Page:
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Families are my favorite thing about this game. Animals are always a plus.
Nobody lives here: The nearly 5 million Census Blocks with zero population
A Block is the smallest area unit used by the U.S. Census Bureau for tabulating statistics. As of the 2010 census, the United States consists of 11,078,300 Census Blocks. Of them, 4,871,270 blocks totaling 4.61 million square kilometers were reported to have no population living inside them. Despite having a population of more than 310 million people, 47 percent of the USA remains unoccupied.
Green shading indicates unoccupied Census Blocks. A single inhabitant is enough to omit a block from shading.
Two baby elephants hold each other’s trunks as they run with the herd.
If Earth’s water were drained into a single drop, it would measure about 950 miles in diameter. Roughly three percent is fresh water, and just one-third of that is easily accessible. Meeting the growing need for water is a critical challenge. Many countries rely on desalination to produce fresh water, but current techniques are typically energy-intensive, using enough energy globally to power nearly seven million homes. That’s why today GE is launching an open innovation challenge to improve the energy efficiency of water desalination. Find out more about the challenge here. GIF by Julian Glander and based on data from Woods Hole Oceanographic Institution.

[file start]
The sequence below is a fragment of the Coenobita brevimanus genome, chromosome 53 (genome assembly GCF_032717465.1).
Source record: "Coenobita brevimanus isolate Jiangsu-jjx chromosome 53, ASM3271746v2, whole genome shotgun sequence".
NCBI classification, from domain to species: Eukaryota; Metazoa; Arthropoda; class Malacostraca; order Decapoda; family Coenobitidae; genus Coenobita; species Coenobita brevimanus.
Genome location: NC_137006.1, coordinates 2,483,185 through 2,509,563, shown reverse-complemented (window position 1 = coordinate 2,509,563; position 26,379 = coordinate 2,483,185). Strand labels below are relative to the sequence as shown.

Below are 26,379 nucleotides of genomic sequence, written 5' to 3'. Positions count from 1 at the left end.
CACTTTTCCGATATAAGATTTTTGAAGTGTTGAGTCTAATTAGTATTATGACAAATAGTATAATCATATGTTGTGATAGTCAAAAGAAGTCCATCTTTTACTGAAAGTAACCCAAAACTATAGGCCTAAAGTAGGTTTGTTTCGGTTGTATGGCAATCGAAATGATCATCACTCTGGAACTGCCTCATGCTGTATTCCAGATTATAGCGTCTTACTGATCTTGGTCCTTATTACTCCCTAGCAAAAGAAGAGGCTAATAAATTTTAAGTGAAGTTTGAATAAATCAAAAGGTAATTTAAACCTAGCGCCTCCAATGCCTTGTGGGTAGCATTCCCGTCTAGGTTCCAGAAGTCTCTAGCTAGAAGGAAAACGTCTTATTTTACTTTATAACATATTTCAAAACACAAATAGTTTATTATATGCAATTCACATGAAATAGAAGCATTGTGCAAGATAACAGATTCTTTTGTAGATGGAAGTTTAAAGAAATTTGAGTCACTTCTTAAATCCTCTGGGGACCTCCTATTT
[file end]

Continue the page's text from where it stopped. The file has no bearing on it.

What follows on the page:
GE you put that water back right now, you hear me? We need that.
THE ANIMALS IN DISNEY ARE RAVENOUS BEASTS LET ME TELL YOU WHAT THEY SEE FOOD AND THEY WILL COME
Eclipse lunar 2014
Magpies can look like boring black and white birds until they open their wings and reveal their beautiful blue and green feathers <3
Magpies never look boring
Play this: ‘Super Planet Crash’ tests your god mode
Sometimes, it’s easy to forget what a serendipitous marvel our universe really is. At least, until you’ve tried building your own. Super Planet Crash is a browser-based simulation that requires players to forge a planetary system capable of surviving at least 500 years. The interface is simple: left-click to place up to 11 astronomical objects of varying sizes anywhere within the defined limits. What makes it challenging is how the gravitational field of each celestial body affects others around it. Even a single dwarf star can throw everything out of orbit.